Thursday, August 6, 2020

The Atomic age at 75

My father and I both admired and liked Harry Truman. He happily acknowledge having voted for Truman the year I was born, 1948. Unmentioned in those years, however was one particular personal debt to Truman. Thanks to the quick and complete end of the Japanese War, which had been expected to go on for another year at least, he could come straight home from his service in Europe and didn't get killed invading Japan. And, thanks to that, I was able to be born. So whether we talked about it or not, we both owed a lot to how Harry Truman ended the war.

Now of course there has long been controversy about Truman's decision to drop the atomic bomb 75 years ago today. It is hard to escape the conclusion that it did help speed up the end of the war (along with the Soviet Union's entry into the war three days later). Historians will argue endlessly about just how decisive it was. Would Japan have given up soon anyway, especially given the Soviet intervention, or would the fanaticism, that even after both the bomb and the Soviet entry still tried to prevent the Emperor's surrender broadcast, have kept the Japanese fighting to the end at great cost to both sets of belligerents? There are ultimately unresolvable historical questions. A more manageable question is whether the successful slogan but otherwise poor policy of "unconditional surrender" got in the way of ending the war earlier. (That was my view back in college.) In fact, "unconditional surrender" was somewhat selectively applied - absolutely in the case of defeated Germany, but certainly more moderately in the case of Italy and at the end in a somewhat attenuated way with Japan, insofar as the imperial throne was preserved, which by that point was Japan's main condition anyway.

Quantitatively, the bombing of Hiroshima was less destructive than the conventional bombing of Tokyo had been. Controversial even at the time, the Allied policy of massive bombing of civilian cities was morally problematic for many of the same reasons offered by those who criticize the use of the atomic bomb. But I think the critics of the atomic bomb do make an important point in that it was qualitatively different. That one single bomb could inflict so much damage - including long-term radiation damage not fully appreciated in advance - does make atomic weapons (and, a fortiori, the even more destructive hydrogen bombs, etc., that followed) qualitatively different in a way which warrants special horror and concern. The subsequent arms race, as a result of which it became possible to imagine "Mutually Assured Destruction," did in fact create a qualitatively different moral context.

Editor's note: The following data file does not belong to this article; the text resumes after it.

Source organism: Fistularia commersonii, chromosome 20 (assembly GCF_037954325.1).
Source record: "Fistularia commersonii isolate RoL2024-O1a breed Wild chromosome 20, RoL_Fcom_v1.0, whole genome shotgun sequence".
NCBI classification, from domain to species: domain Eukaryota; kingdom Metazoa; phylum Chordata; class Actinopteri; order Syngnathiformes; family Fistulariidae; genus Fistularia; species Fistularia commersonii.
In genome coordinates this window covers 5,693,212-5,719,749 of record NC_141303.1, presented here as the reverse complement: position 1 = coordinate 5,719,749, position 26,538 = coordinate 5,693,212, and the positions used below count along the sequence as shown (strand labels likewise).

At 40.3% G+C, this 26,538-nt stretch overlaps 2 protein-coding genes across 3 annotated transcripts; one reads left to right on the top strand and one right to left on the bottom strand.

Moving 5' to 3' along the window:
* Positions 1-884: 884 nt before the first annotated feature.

I grew up during the Cold War and can well remember the famous, semi-annual drills, when we would all run and hide or, if in school, duck under our desks. One of the paradoxes of that experience was how we simultaneously could imagine the end of civilization as we knew it and at the same time continued to go about our ordinary lives - as Jesus said, as it as in the days of Noah! That paradox reflected the success of nuclear weapons as a deterrent. In fact, nuclear weapons not only successfully deterred either side from starting a nuclear war, but the legitimate fear of escalation also successfully deterred either side from starting a full-scale conventional war in post-war Europe. Such a war would almost certainly have occurred, had it not been for the fact that both sides possessed nuclear weapons. And, had such a war occurred, it would likely have surpassed World War II in its toll on human life and civilization.

It is still the case that deterrence works in that it is infinitesimally unlikely that either the U.S. or Russia would ever deliberately launch its nuclear missiles. Proliferation has not changed that calculus. No other nuclear-armed state has used its weapons so far.

However, the possibilities of accidentally starting a nuclear conflict have increased as more actors have access to such weapons. It was the real danger of war by mistake -"miscalculation" as it was usually termed - that loomed most dangerously over the Cold War and still does today. Add to that the increased possibility of unstable or rogue actors acquiring such weapons and the likelihood of accident, mistake, or miscalculation increases considerably.

If I could, I suppose I would rewrite history so that Archduke Franz Ferdinand's car did not take the wrong turn and end up in Gavrilo Princip's range on June 28, 1914. But history cannot be done over. Whatever might otherwise have been, the atomic age dawned 75 years ago today. Relitigating the rightness or wrongness of decisions made at that time is a political dead end.

On the other hand, reshaping or contemporary world order to protect human life and civilization from an accidental or mistaken or miscalculated resort to nuclear weapons ought to be much more of a conscious concern and priority than it presently is. Like pandemics, nuclear war is only a theoretical problem - until suddenly it ceases to be just theoretical, at which point it may be too late. If anything the social stresses and security threats posed by climate change and future pandemics make international accidents, mistakes, and miscalculations that much more likely. The same dangerous insouciance that has brought us to this present pandemic disaster and the increasingly proximate climate change disaster should stand as a warning not to keep doing the same with nuclear weapons as well.

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